- Teeth grinding - This component is considerably less intense when compared with that of substances like MDMA when it does happen to occur, but happens more readily than with related substances like psilocin or psilocybin, perhaps owing to the greater degree of stimulation it produces.
- Brain zaps - This effect is uncommon and thought to only occur in those who are predisposed to them. It is much less prevalent and intense than those that occur with serotonin releasing agents such as MDMA.
- Seizure[Controversial] - This is a rarely observed effect and is thought to primarily be a risk factor in those already predisposed to them, particularly while in physically taxing conditions such as being overheated, dehydrated, undernourished or fatigued.
4-HO-MET is commonly reported to produce visual effects with minimal accompanying cognitive effects or "head space" at lower doses.
- Drifting (melting, flowing, breathing and morphing) - In comparison to other psychedelics, this effect can be described as highly detailed, cartoon-like in style, slow and smooth in motion and static in appearance.
- After images
- Colour shifting
- Scenery slicing
- Symmetrical texture repetition
The visual geometry that is present throughout this trip can be described as somewhat similar in appearance to that of psilocin (4-HO-DMT) and 4-HO-MiPT but with far stronger synthetic digital undertones reminiscent of LSD or 2C-B. 4-HO-MET can be comprehensively described through its variations as intricate in complexity, abstract in form, equally synthetic and organic in style, structured in organization, extremely brightly lit and multicoloured in scheme, glossy in shading, sharp in edges, large in size, fast in speed, smooth in motion, angular in corners, non-immersive in-depth and consistent in intensity. The visuals have a contradictory natural and synthetic feel to them which is reminiscent of both LSD and psilocybin.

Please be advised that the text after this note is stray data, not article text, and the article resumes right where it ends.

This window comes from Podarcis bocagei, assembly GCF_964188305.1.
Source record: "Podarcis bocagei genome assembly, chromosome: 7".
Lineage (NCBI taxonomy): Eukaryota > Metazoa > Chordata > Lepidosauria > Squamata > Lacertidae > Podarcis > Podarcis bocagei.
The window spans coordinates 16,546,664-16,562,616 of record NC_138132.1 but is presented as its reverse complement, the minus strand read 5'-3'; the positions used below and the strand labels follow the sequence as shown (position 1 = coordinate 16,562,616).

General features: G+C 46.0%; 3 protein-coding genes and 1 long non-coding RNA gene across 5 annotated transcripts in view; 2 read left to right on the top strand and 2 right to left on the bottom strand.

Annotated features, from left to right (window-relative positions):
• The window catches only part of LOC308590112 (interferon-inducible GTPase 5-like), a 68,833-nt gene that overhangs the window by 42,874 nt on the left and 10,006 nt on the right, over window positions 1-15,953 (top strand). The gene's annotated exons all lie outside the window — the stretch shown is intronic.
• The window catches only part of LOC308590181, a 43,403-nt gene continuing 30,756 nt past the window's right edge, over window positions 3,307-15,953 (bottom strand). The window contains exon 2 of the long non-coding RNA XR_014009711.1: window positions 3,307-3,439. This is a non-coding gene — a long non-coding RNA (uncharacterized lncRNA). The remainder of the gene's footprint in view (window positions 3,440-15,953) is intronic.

4-HO-MET and its various other forms produce a full range of high level hallucinatory states in a fashion that is more consistent and reproducible than that of many other commonly used psychedelics. These effects generally include:
- Internal hallucinations (autonomous entities; settings, sceneries, and landscapes; alterations in perspective and scenarios and plots) - This effect is very consistent in dark environments at appropriately high doses. They can be comprehensively described through their variations as lucid in believability, interactive in style, new experiences in content, autonomous in controllability, geometry-based in style and almost exclusively of a personal, religious, spiritual, science-fiction, fantasy, surreal, nonsensical or transcendental nature in their overall theme.